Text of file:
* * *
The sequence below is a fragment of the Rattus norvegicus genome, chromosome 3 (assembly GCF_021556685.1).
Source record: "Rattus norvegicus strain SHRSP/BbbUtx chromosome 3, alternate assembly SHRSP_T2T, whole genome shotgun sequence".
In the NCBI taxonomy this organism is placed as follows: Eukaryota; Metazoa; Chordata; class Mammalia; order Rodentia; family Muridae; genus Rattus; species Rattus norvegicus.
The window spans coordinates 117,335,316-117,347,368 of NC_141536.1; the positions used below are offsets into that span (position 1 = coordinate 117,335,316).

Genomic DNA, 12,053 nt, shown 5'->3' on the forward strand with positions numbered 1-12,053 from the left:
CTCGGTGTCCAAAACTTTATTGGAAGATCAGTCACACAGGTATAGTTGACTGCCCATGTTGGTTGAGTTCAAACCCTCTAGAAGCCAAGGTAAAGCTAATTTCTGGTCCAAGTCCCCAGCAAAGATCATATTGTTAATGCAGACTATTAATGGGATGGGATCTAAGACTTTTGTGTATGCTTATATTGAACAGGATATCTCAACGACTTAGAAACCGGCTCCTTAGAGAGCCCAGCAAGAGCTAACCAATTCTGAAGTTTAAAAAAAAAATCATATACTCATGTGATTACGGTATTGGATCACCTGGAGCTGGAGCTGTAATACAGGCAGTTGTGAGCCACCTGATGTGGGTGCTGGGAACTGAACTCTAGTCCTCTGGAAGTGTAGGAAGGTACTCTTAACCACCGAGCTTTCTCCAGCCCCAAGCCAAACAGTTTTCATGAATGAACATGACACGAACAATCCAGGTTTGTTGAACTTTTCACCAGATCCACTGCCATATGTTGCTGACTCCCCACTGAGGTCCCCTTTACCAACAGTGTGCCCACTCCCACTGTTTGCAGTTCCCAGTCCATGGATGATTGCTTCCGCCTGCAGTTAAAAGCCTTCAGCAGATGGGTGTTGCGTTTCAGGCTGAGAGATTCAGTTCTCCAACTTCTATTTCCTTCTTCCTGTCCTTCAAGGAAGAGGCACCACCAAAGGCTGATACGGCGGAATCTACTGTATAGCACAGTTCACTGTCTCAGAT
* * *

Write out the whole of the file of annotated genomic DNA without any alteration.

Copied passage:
The sequence below is a fragment of the Rattus norvegicus genome, chromosome 3 (assembly GCF_021556685.1).
Source record: "Rattus norvegicus strain SHRSP/BbbUtx chromosome 3, alternate assembly SHRSP_T2T, whole genome shotgun sequence".
In the NCBI taxonomy this organism is placed as follows: Eukaryota; Metazoa; Chordata; class Mammalia; order Rodentia; family Muridae; genus Rattus; species Rattus norvegicus.
The window spans coordinates 117,335,316-117,347,368 of NC_141536.1; the positions used below are offsets into that span (position 1 = coordinate 117,335,316).

Genomic DNA, 12,053 nt, shown 5'->3' on the forward strand with positions numbered 1-12,053 from the left:
CTCGGTGTCCAAAACTTTATTGGAAGATCAGTCACACAGGTATAGTTGACTGCCCATGTTGGTTGAGTTCAAACCCTCTAGAAGCCAAGGTAAAGCTAATTTCTGGTCCAAGTCCCCAGCAAAGATCATATTGTTAATGCAGACTATTAATGGGATGGGATCTAAGACTTTTGTGTATGCTTATATTGAACAGGATATCTCAACGACTTAGAAACCGGCTCCTTAGAGAGCCCAGCAAGAGCTAACCAATTCTGAAGTTTAAAAAAAAAATCATATACTCATGTGATTACGGTATTGGATCACCTGGAGCTGGAGCTGTAATACAGGCAGTTGTGAGCCACCTGATGTGGGTGCTGGGAACTGAACTCTAGTCCTCTGGAAGTGTAGGAAGGTACTCTTAACCACCGAGCTTTCTCCAGCCCCAAGCCAAACAGTTTTCATGAATGAACATGACACGAACAATCCAGGTTTGTTGAACTTTTCACCAGATCCACTGCCATATGTTGCTGACTCCCCACTGAGGTCCCCTTTACCAACAGTGTGCCCACTCCCACTGTTTGCAGTTCCCAGTCCATGGATGATTGCTTCCGCCTGCAGTTAAAAGCCTTCAGCAGATGGGTGTTGCGTTTCAGGCTGAGAGATTCAGTTCTCCAACTTCTATTTCCTTCTTCCTGTCCTTCAAGGAAGAGGCACCACCAAAGGCTGATACGGCGGAATCTACTGTATAGCACAGTTCACTGTCTCAGAT